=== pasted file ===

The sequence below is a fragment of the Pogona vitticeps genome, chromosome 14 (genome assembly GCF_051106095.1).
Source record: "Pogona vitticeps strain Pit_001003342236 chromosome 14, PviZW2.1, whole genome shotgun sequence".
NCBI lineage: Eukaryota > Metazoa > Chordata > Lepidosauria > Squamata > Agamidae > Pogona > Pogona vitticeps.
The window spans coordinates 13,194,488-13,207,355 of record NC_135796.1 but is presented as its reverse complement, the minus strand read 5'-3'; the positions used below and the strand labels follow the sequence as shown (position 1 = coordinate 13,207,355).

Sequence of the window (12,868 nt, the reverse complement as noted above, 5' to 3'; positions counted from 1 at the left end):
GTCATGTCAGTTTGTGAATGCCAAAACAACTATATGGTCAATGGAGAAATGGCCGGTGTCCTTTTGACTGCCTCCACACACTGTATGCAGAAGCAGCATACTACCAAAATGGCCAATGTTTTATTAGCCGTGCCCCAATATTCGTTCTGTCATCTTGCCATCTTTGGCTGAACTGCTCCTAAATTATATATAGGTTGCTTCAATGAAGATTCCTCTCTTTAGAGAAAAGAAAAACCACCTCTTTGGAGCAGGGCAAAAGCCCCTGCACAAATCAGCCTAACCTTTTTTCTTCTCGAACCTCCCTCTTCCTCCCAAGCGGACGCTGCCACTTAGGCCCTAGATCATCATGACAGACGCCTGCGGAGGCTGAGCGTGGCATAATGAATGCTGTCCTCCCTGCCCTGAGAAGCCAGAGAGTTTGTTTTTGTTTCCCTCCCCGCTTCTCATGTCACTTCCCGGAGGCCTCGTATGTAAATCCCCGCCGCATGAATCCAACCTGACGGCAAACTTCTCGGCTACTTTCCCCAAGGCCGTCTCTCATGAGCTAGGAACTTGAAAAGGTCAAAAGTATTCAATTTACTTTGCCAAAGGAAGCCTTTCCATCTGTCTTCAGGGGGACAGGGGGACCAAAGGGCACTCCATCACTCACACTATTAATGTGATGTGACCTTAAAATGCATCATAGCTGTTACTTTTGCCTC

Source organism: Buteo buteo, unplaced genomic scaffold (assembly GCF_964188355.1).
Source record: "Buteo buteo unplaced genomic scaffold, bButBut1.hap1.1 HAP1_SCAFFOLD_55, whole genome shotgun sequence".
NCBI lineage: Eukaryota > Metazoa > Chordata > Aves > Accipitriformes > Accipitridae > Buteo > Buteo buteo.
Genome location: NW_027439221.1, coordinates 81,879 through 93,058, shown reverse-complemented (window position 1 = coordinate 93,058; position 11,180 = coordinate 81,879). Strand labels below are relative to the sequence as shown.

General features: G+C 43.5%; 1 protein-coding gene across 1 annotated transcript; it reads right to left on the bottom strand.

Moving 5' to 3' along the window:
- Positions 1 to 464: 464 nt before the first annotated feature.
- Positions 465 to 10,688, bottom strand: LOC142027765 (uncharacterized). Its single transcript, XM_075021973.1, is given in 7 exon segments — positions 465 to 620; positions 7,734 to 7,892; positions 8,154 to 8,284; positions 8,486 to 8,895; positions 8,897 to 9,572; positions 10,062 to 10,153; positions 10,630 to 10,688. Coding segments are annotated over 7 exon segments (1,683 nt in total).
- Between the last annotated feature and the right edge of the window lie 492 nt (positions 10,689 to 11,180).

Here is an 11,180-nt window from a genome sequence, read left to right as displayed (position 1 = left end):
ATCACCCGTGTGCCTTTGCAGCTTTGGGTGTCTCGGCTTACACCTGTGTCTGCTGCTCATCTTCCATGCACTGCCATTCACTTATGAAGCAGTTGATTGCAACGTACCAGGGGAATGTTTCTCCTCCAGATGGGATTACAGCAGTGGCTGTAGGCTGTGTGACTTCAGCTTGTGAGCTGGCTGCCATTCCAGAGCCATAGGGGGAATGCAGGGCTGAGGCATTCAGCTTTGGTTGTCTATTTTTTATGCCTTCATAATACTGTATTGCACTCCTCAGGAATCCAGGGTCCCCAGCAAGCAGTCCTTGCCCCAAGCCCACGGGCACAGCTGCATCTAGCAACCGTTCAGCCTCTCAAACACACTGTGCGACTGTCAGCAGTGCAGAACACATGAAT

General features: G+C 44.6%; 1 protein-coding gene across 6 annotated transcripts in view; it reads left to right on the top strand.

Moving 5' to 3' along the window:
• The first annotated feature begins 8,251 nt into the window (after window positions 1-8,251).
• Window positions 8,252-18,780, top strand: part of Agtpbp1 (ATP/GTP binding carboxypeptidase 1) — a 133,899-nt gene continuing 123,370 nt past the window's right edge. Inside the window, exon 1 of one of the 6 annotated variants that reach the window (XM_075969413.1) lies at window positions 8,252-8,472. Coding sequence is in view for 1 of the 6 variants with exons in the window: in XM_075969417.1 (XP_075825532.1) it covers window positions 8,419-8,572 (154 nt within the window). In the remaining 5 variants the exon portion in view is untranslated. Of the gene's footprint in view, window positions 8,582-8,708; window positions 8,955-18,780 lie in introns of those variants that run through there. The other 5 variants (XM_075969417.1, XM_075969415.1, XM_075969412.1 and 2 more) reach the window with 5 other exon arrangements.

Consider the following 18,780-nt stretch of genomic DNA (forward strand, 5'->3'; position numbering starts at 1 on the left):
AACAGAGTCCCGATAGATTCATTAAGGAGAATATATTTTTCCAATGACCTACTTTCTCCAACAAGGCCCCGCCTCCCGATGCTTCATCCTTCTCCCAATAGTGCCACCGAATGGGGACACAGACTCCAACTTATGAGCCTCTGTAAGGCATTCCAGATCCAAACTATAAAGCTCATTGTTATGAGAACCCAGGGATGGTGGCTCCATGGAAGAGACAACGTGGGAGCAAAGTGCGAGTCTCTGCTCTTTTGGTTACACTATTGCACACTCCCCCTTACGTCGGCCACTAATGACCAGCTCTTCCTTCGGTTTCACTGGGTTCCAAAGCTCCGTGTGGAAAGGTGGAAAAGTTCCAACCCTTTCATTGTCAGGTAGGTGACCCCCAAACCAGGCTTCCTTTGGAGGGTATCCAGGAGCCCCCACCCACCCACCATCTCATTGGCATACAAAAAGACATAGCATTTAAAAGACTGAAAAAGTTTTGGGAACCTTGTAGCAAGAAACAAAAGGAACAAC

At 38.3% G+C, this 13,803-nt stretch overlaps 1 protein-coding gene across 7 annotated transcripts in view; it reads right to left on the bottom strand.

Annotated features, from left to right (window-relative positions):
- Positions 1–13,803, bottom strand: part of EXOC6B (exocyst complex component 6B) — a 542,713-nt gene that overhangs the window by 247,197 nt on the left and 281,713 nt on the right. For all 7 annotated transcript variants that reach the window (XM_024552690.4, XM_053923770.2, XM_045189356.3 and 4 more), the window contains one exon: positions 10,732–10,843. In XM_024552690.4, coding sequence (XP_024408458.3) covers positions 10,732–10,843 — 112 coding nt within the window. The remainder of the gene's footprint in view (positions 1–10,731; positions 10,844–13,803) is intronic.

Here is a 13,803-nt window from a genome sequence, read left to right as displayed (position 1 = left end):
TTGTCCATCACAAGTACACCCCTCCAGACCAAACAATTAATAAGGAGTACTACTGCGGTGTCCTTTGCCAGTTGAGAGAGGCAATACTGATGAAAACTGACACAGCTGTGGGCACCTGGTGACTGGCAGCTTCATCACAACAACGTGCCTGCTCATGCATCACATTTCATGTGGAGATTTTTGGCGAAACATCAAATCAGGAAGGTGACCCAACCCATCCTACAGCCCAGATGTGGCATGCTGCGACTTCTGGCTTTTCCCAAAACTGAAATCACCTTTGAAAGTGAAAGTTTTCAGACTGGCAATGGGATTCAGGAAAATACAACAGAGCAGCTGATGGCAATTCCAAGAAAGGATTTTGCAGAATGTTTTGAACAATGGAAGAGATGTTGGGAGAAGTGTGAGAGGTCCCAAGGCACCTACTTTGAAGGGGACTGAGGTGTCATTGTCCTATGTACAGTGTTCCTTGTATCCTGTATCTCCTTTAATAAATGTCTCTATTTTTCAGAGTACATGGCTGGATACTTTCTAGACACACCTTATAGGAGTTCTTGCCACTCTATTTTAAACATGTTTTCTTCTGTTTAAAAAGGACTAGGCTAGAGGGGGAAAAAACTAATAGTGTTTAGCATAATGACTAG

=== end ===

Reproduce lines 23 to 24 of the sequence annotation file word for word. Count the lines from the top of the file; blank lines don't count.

AACAGAGTCCCGATAGATTCATTAAGGAGAATATATTTTTCCAATGACCTACTTTCTCCAACAAGGCCCCGCCTCCCGATGCTTCATCCTTCTCCCAATAGTGCCACCGAATGGGGACACAGACTCCAACTTATGAGCCTCTGTAAGGCATTCCAGATCCAAACTATAAAGCTCATTGTTATGAGAACCCAGGGATGGTGGCTCCATGGAAGAGACAACGTGGGAGCAAAGTGCGAGTCTCTGCTCTTTTGGTTACACTATTGCACACTCCCCCTTACGTCGGCCACTAATGACCAGCTCTTCCTTCGGTTTCACTGGGTTCCAAAGCTCCGTGTGGAAAGGTGGAAAAGTTCCAACCCTTTCATTGTCAGGTAGGTGACCCCCAAACCAGGCTTCCTTTGGAGGGTATCCAGGAGCCCCCACCCACCCACCATCTCATTGGCATACAAAAAGACATAGCATTTAAAAGACTGAAAAAGTTTTGGGAACCTTGTAGCAAGAAACAAAAGGAACAAC

At 38.3% G+C, this 13,803-nt stretch overlaps 1 protein-coding gene across 7 annotated transcripts in view; it reads right to left on the bottom strand.